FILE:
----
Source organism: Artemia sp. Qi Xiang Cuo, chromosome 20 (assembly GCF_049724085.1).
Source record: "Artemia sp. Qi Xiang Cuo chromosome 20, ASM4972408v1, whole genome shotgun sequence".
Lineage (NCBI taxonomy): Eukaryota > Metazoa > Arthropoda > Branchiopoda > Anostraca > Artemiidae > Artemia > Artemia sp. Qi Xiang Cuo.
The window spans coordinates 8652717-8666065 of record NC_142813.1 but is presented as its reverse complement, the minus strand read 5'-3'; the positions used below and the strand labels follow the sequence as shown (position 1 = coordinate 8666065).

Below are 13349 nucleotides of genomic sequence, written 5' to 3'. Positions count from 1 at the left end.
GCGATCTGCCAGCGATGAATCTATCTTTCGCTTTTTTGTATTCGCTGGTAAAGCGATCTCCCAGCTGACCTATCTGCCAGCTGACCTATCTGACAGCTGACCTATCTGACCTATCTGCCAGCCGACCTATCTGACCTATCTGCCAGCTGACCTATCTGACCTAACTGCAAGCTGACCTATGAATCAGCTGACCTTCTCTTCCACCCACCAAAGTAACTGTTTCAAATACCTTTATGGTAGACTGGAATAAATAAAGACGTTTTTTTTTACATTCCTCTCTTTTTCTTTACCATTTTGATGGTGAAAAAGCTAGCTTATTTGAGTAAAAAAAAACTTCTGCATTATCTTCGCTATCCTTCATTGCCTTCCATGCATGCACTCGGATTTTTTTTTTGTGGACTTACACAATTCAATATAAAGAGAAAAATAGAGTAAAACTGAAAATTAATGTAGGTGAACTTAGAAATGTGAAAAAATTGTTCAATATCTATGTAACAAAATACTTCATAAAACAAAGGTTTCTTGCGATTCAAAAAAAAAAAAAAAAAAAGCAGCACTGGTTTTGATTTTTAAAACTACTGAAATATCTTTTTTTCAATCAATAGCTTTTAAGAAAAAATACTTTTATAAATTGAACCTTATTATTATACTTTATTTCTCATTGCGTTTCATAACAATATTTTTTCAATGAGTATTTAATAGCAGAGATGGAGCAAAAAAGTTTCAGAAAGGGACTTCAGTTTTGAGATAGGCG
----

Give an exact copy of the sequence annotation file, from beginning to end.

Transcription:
Source organism: Artemia sp. Qi Xiang Cuo, chromosome 20 (assembly GCF_049724085.1).
Source record: "Artemia sp. Qi Xiang Cuo chromosome 20, ASM4972408v1, whole genome shotgun sequence".
Lineage (NCBI taxonomy): Eukaryota > Metazoa > Arthropoda > Branchiopoda > Anostraca > Artemiidae > Artemia > Artemia sp. Qi Xiang Cuo.
The window spans coordinates 8652717-8666065 of record NC_142813.1 but is presented as its reverse complement, the minus strand read 5'-3'; the positions used below and the strand labels follow the sequence as shown (position 1 = coordinate 8666065).

Below are 13349 nucleotides of genomic sequence, written 5' to 3'. Positions count from 1 at the left end.
GCGATCTGCCAGCGATGAATCTATCTTTCGCTTTTTTGTATTCGCTGGTAAAGCGATCTCCCAGCTGACCTATCTGCCAGCTGACCTATCTGACAGCTGACCTATCTGACCTATCTGCCAGCCGACCTATCTGACCTATCTGCCAGCTGACCTATCTGACCTAACTGCAAGCTGACCTATGAATCAGCTGACCTTCTCTTCCACCCACCAAAGTAACTGTTTCAAATACCTTTATGGTAGACTGGAATAAATAAAGACGTTTTTTTTTACATTCCTCTCTTTTTCTTTACCATTTTGATGGTGAAAAAGCTAGCTTATTTGAGTAAAAAAAAACTTCTGCATTATCTTCGCTATCCTTCATTGCCTTCCATGCATGCACTCGGATTTTTTTTTTGTGGACTTACACAATTCAATATAAAGAGAAAAATAGAGTAAAACTGAAAATTAATGTAGGTGAACTTAGAAATGTGAAAAAATTGTTCAATATCTATGTAACAAAATACTTCATAAAACAAAGGTTTCTTGCGATTCAAAAAAAAAAAAAAAAAAAGCAGCACTGGTTTTGATTTTTAAAACTACTGAAATATCTTTTTTTCAATCAATAGCTTTTAAGAAAAAATACTTTTATAAATTGAACCTTATTATTATACTTTATTTCTCATTGCGTTTCATAACAATATTTTTTCAATGAGTATTTAATAGCAGAGATGGAGCAAAAAAGTTTCAGAAAGGGACTTCAGTTTTGAGATAGGCG